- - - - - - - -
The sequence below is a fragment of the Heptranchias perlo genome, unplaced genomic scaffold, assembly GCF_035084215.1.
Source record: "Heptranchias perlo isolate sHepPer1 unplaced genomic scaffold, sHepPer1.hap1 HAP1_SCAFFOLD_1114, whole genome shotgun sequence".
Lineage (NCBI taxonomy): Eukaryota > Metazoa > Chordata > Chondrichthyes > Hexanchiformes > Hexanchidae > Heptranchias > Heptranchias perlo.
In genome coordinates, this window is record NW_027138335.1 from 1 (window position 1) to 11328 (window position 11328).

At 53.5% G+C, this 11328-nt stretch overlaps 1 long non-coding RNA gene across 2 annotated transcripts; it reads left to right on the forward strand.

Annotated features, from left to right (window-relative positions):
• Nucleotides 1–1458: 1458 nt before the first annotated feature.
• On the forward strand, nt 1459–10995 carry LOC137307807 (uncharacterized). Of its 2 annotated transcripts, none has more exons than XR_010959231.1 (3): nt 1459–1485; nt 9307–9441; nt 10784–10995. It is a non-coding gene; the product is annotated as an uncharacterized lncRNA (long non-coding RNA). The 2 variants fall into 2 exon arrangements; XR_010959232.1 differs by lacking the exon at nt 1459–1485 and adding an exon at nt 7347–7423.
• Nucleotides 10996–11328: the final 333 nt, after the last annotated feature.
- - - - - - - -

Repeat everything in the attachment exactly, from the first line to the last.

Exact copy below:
The sequence below is a fragment of the Heptranchias perlo genome, unplaced genomic scaffold, assembly GCF_035084215.1.
Source record: "Heptranchias perlo isolate sHepPer1 unplaced genomic scaffold, sHepPer1.hap1 HAP1_SCAFFOLD_1114, whole genome shotgun sequence".
Lineage (NCBI taxonomy): Eukaryota > Metazoa > Chordata > Chondrichthyes > Hexanchiformes > Hexanchidae > Heptranchias > Heptranchias perlo.
In genome coordinates, this window is record NW_027138335.1 from 1 (window position 1) to 11328 (window position 11328).

At 53.5% G+C, this 11328-nt stretch overlaps 1 long non-coding RNA gene across 2 annotated transcripts; it reads left to right on the forward strand.

Annotated features, from left to right (window-relative positions):
• Nucleotides 1–1458: 1458 nt before the first annotated feature.
• On the forward strand, nt 1459–10995 carry LOC137307807 (uncharacterized). Of its 2 annotated transcripts, none has more exons than XR_010959231.1 (3): nt 1459–1485; nt 9307–9441; nt 10784–10995. It is a non-coding gene; the product is annotated as an uncharacterized lncRNA (long non-coding RNA). The 2 variants fall into 2 exon arrangements; XR_010959232.1 differs by lacking the exon at nt 1459–1485 and adding an exon at nt 7347–7423.
• Nucleotides 10996–11328: the final 333 nt, after the last annotated feature.